I did not go inside, but I did encounter another friendly cat outside the church before I moved on:
I got back to the apartment and packed up my stuff, then took a city bus to the bus station. There I had some lunch (more lamb) and waited for the bus to the airport.
It had been dry that morning, and for a couple of days before, but it started raining by the time I got to the airport, just as it had been raining when I arrived in the country.
Getting my bags checked required waiting a while in line, because the luggage conveyer belt at the check-in counter had broken down. Eventually some carts were brought to move the luggage through, and I was able to head for the gate.
On the flight to London, I watched an Icelandic documentary called Electric Reykjavik, about the electronic music scene there.
The plane flew southward over the British Isles, and I was able to glimpse some thin white things in Scotland or Northern England. I took as best a picture as I could with my phone:
They’re right in the center of the image. I was able to figure out pretty quickly what they were, because I could see blades turning. Apparently, windmills are visible from tens of thousands of feet in the air.
I arrived fine in Heathrow airport, and took a bus from there to Reading train station. From there it was a short train ride to Didcot, where I was staying with a friend for a couple of nights. The next day, she’d be showing me around Oxford.
On my fourth day in Iceland, I checked out of Héradsskolínn to head back to Reykjavik. There was finally good sunlight shining on the town of Laugarvatn, so I took some last pictures of the hostel:
and of the nearby mountain:
and some other buildings in the town:
This is the Laugarvatn Fontana, where I had the geothermal bread and smoked trout. It’s kind of hard to tell in the photo, but it has a grass roof:
I also got a picture of this re-purposed mixer inside the hostel:
I took a different route back to Reykjavik than I had taken out. I first headed south on Route 37. Here’s a view of the lake not long after I departed:
I headed south until I hit Route 35, which I then followed west by southwest.
At one crossroad, I made a point not to take the right turn:
although resistance was probably futile.
At one point on 35, I saw signs for a tourist site called Kerid (it can also be transliterated as Kerith – the last letter is an eth). I did not know what it was, so I stopped to take a look.
It turns out to be a huge volcanic crater:
To give you an idea of the scale of the place, here’s a person standing atop the slope:
There was a path going all the way around the top, so I got to see the crater and its little lake from all angles.
One can also walk near the bottom, around the water, but I didn’t want to take the time, so I got back on the road.
Not too long later I came to Route 1, near the large town of Selfoss. I started following it west (with it angling north a bit), and after another half hour or so, stopped for lunch in a much smaller town called Hveragerdi. There wasn’t much there, but there was a bakery in a small mall that served sandwiches, so I got a decent meal.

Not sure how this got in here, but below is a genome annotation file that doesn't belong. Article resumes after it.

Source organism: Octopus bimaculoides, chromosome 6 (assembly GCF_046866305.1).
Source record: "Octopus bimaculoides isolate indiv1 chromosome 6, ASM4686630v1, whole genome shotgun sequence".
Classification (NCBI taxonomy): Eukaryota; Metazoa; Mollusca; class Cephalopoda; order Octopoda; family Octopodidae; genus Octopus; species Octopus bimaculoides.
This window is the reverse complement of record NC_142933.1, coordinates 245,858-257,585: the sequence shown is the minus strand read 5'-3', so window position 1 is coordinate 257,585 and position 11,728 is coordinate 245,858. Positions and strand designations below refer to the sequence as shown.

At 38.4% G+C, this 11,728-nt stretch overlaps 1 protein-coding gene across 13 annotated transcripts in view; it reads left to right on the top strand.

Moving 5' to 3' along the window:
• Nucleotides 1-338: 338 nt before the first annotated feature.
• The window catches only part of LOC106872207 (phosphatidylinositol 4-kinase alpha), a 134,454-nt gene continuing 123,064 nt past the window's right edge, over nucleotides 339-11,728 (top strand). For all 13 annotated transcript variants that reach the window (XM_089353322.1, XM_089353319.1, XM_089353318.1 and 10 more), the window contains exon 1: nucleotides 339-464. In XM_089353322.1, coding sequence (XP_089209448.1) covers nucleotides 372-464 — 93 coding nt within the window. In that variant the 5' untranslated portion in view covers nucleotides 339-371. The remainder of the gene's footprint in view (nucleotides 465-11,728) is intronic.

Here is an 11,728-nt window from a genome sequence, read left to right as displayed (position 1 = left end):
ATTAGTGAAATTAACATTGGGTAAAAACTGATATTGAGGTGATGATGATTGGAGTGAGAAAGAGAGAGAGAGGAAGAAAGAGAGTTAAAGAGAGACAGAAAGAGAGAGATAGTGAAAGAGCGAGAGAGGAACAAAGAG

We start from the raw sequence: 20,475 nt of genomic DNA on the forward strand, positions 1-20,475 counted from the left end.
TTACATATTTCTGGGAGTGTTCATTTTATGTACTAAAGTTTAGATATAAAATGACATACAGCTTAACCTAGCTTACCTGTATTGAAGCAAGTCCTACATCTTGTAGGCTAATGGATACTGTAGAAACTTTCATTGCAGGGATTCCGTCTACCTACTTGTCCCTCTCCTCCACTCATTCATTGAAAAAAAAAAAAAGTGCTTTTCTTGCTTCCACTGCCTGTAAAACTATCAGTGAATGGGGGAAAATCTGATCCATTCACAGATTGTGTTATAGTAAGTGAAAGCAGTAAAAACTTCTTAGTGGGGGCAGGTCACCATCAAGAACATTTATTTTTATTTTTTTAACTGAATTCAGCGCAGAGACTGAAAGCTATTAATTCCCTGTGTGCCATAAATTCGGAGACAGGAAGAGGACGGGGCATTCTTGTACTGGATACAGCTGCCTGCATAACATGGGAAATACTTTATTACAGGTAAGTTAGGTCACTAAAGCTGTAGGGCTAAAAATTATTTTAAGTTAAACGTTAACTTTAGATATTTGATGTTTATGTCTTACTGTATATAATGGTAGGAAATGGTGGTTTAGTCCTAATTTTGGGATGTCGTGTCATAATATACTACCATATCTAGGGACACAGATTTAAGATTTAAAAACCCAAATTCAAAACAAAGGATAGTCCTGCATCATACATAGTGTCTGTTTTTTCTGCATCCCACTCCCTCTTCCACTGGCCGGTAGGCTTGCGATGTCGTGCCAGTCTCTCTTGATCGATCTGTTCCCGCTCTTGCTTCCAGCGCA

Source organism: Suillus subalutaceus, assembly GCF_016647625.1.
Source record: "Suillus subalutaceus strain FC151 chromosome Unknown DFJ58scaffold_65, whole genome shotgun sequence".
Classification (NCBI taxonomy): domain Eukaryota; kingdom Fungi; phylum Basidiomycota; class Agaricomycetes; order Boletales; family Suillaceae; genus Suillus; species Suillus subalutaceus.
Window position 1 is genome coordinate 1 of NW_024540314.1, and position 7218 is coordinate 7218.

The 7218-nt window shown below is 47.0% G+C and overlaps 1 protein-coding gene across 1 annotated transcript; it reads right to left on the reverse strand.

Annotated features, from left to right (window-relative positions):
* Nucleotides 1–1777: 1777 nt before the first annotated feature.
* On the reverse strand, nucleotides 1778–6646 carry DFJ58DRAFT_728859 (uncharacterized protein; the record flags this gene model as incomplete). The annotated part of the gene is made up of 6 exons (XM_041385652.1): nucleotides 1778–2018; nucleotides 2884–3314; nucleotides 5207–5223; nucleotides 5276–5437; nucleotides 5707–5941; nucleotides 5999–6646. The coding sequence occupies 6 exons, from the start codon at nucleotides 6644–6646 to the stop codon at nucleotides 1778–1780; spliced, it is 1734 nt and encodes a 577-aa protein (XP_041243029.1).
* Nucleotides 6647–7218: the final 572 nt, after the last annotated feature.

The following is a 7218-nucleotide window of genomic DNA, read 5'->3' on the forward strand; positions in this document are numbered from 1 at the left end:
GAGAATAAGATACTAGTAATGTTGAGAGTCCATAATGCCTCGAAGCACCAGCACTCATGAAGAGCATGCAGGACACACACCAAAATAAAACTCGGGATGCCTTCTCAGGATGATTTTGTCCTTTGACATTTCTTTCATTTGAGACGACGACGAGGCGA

I walked around the little mall after eating, and discovered this:
I did not know what to make of it until I saw this sign:
Thorir thú, indeed? It didn’t matter whether I dared, as it did not seem to be in operation while I was there.
The riding had been pretty level so far that day, but as I left Hveragerdi I had a good-sized hill to climb. I did not realize just how long a hill it was. I was in the lowest gear, pedaling as long as I could hold out, and then stopped to rest. Then I went another good ways, and had to rest again. I thought I was getting near the top at that point, but I found out soon enough tha my second rest was only halfway up the hill.
Here are some pics from the halfway point:
Here’s the view up the hill:
Which at least contained a pretty waterfall:
After 2 more rest stops, I was at the top, and rode on a fairly long straightaway. I could tell I was on a high plateau of some kind, because the wind was fairly unrelenting. The temperatures had been in the 50s for most of my time in the country, and it was right around 49 or 50 that day, so the wind made it uncomfortably cold. It also was often blowing from in front of me, so it was not easy to make headway. Another unfortunate fact is that the shoulders of the road were not very wide through this section, and on Route 1 cars were zooming by at 90 KPH or more.
I do not recommend this road as a good cycling route. 🙂
Eventually, I got to a good long downhill portion, and though I still had to contend with cold wind, the going started to get easier. I stopped off at a gas station to warm up a bit at one point, after which the shoulders got wider as I got near Reykjavik.
Once I got to the outskirts of the city, I was able to find my way back to the paths I’d used to exit the city earlier in the week, and so I retraced my route back to the airbnb apartment (I was to stay that night in the same place I’d stayed my first night in Iceland).
I got checked in around 4:30pm, showered and changed, and then went to the shopping mall nearby to look for a cheap backpack or something like it. I was done carrying luggage on a bike for this trip, so I thought I should replace my broken bags with something better. I found cheap, small backpacks at a sporting good store and bought 2 of them.